Salazar on BP’s 33 days of failure in the Gulf: ‘We’ll push them out’
British Petroleum has failed repeatedly for more than a month to cap the gushing oil well at the bottom of the Gulf of Mexico. Interior Secretary and former Colorado Senator Ken Salazar has at long last apparently had enough. Speaking for the administration this weekend, he said BP has missed deadline after deadline in its attempts to stop the leak and that the administration is now preparing to “push out” BP and take over operations.
“If we find they’re not doing what they’re supposed to be doing, we’ll push them out of the way appropriately,” Salazar told AP. “This is an existential crisis for one of the world’s largest companies,” he said, referring to the billions in cleanup and damages the company already owes and that are increasing every hour, costs that Salazar suggested could threaten the future of the company.
“I am angry and I am frustrated that BP has been unable to stop this oil from leaking and to stop the pollution from spreading,” Salazar told reporters after visiting BP’s U.S. headquarters in Houston.
“We are 33 days into this effort and deadline after deadline has been missed,” Salazar added, referring to the failure of containment efforts attempted so far by London-based BP to control the gushing undersea well one mile down on the ocean floor.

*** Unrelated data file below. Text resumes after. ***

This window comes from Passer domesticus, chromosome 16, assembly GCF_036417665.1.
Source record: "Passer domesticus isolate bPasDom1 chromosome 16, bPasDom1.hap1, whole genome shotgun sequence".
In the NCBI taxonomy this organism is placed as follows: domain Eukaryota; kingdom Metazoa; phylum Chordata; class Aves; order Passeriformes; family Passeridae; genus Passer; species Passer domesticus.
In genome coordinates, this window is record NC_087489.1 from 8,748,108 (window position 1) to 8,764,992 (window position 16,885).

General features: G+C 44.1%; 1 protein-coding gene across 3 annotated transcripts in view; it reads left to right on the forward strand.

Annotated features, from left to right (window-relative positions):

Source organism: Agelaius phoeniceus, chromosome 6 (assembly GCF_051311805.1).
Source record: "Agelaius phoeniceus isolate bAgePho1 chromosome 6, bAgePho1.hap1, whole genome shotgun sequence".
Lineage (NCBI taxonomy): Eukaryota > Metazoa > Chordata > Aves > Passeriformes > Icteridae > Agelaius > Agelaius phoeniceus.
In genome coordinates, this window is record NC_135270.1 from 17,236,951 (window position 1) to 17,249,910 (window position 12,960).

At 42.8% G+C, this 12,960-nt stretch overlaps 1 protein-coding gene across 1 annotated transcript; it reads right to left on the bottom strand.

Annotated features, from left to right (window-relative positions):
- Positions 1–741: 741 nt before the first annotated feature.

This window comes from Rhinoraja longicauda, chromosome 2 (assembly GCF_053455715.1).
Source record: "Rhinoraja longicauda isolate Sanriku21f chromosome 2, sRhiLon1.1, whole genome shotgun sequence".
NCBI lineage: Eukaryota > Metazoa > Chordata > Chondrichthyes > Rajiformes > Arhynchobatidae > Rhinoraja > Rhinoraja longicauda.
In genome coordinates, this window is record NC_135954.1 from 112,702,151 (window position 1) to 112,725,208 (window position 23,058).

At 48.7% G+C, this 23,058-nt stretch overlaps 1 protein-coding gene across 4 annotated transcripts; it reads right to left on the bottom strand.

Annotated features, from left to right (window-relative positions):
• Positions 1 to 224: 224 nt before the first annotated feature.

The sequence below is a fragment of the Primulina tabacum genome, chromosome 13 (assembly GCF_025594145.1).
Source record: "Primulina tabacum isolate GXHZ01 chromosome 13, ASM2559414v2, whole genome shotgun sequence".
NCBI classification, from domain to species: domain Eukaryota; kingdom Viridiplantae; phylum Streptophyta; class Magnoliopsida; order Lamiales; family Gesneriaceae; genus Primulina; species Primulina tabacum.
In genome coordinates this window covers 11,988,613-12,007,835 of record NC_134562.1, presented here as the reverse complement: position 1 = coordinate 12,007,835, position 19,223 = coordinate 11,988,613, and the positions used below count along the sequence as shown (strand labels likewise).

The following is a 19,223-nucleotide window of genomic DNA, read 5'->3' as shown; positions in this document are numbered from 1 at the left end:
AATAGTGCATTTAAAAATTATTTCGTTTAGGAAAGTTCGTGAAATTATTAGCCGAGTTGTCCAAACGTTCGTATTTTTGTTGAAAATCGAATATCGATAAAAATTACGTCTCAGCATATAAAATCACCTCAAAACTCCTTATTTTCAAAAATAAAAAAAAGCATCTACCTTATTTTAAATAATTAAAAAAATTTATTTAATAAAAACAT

President Barack Obama’s administration is facing growing public and political pressure to take full charge of the oil spill containment operation as criticism against BP grows.
The spill is threatening an ecological and economic disaster along the U.S. Gulf Coast.
“If we find they’re not doing what they’re supposed to be doing, we’ll push them out of the way appropriately,” Salazar said, but he did not specify at what point this would occur or what might be the trigger for it.
“This is an existential crisis for one of the world’s largest companies,” he said, in a reference to the billions of dollars of cleanup and damages costs that BP faces.
Salazar also said BP had agreed to pay cleanup costs beyond the $75 million liability limit set by current U.S. law.
Last week Sen. Bill Nelson’s website posted video of dispersants being sprayed into the leak: “This is new footage from April 30 labeled ‘dispersion opp’ shows an opaque liquid being mixed with oil gushing from one of three leaks.”
The Environmental Protection Agency demanded BP stop using the dispersant because of its extremely toxicity and the fact that it has never been tested for use at this volume.